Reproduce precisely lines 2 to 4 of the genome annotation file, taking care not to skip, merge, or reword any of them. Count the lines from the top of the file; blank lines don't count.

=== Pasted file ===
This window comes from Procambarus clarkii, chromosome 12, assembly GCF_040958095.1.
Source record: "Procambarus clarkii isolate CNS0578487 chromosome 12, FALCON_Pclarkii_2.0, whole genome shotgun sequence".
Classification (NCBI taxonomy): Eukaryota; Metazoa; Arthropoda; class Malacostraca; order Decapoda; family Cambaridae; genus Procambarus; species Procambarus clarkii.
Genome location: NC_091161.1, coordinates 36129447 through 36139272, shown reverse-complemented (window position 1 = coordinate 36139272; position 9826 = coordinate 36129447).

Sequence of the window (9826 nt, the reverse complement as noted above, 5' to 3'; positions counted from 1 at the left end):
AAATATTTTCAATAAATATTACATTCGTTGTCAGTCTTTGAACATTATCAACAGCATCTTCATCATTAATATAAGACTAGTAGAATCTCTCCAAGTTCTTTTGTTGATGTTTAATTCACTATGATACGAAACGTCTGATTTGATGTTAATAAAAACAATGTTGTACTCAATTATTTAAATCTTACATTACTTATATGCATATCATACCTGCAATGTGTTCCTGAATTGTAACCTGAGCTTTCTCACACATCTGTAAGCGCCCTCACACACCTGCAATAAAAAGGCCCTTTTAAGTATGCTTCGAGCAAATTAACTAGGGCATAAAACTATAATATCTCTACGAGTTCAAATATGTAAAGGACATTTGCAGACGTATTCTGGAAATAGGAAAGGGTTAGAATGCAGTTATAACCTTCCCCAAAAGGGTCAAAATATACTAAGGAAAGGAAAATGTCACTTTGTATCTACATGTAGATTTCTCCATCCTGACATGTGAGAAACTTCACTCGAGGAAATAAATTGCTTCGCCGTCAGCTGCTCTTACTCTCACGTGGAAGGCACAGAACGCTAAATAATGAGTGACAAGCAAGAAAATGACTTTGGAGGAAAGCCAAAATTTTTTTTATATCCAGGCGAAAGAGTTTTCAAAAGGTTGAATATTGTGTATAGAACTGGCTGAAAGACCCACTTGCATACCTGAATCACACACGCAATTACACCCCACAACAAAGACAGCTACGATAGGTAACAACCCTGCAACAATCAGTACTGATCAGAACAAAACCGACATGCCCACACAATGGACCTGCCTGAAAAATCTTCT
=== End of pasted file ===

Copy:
Source record: "Procambarus clarkii isolate CNS0578487 chromosome 12, FALCON_Pclarkii_2.0, whole genome shotgun sequence".
Classification (NCBI taxonomy): Eukaryota; Metazoa; Arthropoda; class Malacostraca; order Decapoda; family Cambaridae; genus Procambarus; species Procambarus clarkii.
Genome location: NC_091161.1, coordinates 36129447 through 36139272, shown reverse-complemented (window position 1 = coordinate 36139272; position 9826 = coordinate 36129447).